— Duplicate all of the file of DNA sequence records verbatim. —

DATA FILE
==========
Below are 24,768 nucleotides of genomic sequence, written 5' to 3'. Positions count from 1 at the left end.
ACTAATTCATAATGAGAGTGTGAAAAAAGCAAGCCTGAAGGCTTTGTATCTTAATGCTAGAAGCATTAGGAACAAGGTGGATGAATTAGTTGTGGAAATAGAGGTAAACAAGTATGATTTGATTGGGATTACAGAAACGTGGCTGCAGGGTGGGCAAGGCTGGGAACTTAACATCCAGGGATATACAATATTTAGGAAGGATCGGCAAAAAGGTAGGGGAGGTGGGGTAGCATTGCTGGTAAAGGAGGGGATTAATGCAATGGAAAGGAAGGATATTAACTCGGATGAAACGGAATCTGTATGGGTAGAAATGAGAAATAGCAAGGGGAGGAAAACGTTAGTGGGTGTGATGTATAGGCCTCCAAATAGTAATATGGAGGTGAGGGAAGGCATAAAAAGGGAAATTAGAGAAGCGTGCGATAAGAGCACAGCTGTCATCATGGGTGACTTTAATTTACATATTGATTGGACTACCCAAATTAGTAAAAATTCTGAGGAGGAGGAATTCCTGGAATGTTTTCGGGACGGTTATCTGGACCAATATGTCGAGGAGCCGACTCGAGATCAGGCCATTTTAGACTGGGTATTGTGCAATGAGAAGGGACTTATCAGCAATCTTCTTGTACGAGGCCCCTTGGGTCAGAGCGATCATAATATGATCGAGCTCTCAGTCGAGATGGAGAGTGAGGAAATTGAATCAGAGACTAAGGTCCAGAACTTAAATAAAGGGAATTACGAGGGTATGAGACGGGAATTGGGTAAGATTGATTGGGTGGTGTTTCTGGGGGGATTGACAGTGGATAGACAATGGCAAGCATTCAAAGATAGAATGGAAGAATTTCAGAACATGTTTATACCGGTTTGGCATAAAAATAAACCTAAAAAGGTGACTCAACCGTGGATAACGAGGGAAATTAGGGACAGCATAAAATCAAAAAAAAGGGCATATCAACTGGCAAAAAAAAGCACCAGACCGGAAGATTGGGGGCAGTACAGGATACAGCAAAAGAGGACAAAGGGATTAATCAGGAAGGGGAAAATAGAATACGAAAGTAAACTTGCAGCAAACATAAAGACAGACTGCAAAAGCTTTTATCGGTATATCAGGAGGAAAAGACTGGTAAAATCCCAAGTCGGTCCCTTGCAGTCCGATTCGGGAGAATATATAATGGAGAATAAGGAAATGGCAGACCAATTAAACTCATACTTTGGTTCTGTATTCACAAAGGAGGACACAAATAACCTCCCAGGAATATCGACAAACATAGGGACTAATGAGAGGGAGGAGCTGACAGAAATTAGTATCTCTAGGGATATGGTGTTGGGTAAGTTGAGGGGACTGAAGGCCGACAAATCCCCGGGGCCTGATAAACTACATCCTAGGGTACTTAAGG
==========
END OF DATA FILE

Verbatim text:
Below are 24,768 nucleotides of genomic sequence, written 5' to 3'. Positions count from 1 at the left end.
ACTAATTCATAATGAGAGTGTGAAAAAAGCAAGCCTGAAGGCTTTGTATCTTAATGCTAGAAGCATTAGGAACAAGGTGGATGAATTAGTTGTGGAAATAGAGGTAAACAAGTATGATTTGATTGGGATTACAGAAACGTGGCTGCAGGGTGGGCAAGGCTGGGAACTTAACATCCAGGGATATACAATATTTAGGAAGGATCGGCAAAAAGGTAGGGGAGGTGGGGTAGCATTGCTGGTAAAGGAGGGGATTAATGCAATGGAAAGGAAGGATATTAACTCGGATGAAACGGAATCTGTATGGGTAGAAATGAGAAATAGCAAGGGGAGGAAAACGTTAGTGGGTGTGATGTATAGGCCTCCAAATAGTAATATGGAGGTGAGGGAAGGCATAAAAAGGGAAATTAGAGAAGCGTGCGATAAGAGCACAGCTGTCATCATGGGTGACTTTAATTTACATATTGATTGGACTACCCAAATTAGTAAAAATTCTGAGGAGGAGGAATTCCTGGAATGTTTTCGGGACGGTTATCTGGACCAATATGTCGAGGAGCCGACTCGAGATCAGGCCATTTTAGACTGGGTATTGTGCAATGAGAAGGGACTTATCAGCAATCTTCTTGTACGAGGCCCCTTGGGTCAGAGCGATCATAATATGATCGAGCTCTCAGTCGAGATGGAGAGTGAGGAAATTGAATCAGAGACTAAGGTCCAGAACTTAAATAAAGGGAATTACGAGGGTATGAGACGGGAATTGGGTAAGATTGATTGGGTGGTGTTTCTGGGGGGATTGACAGTGGATAGACAATGGCAAGCATTCAAAGATAGAATGGAAGAATTTCAGAACATGTTTATACCGGTTTGGCATAAAAATAAACCTAAAAAGGTGACTCAACCGTGGATAACGAGGGAAATTAGGGACAGCATAAAATCAAAAAAAAGGGCATATCAACTGGCAAAAAAAAGCACCAGACCGGAAGATTGGGGGCAGTACAGGATACAGCAAAAGAGGACAAAGGGATTAATCAGGAAGGGGAAAATAGAATACGAAAGTAAACTTGCAGCAAACATAAAGACAGACTGCAAAAGCTTTTATCGGTATATCAGGAGGAAAAGACTGGTAAAATCCCAAGTCGGTCCCTTGCAGTCCGATTCGGGAGAATATATAATGGAGAATAAGGAAATGGCAGACCAATTAAACTCATACTTTGGTTCTGTATTCACAAAGGAGGACACAAATAACCTCCCAGGAATATCGACAAACATAGGGACTAATGAGAGGGAGGAGCTGACAGAAATTAGTATCTCTAGGGATATGGTGTTGGGTAAGTTGAGGGGACTGAAGGCCGACAAATCCCCGGGGCCTGATAAACTACATCCTAGGGTACTTAAGG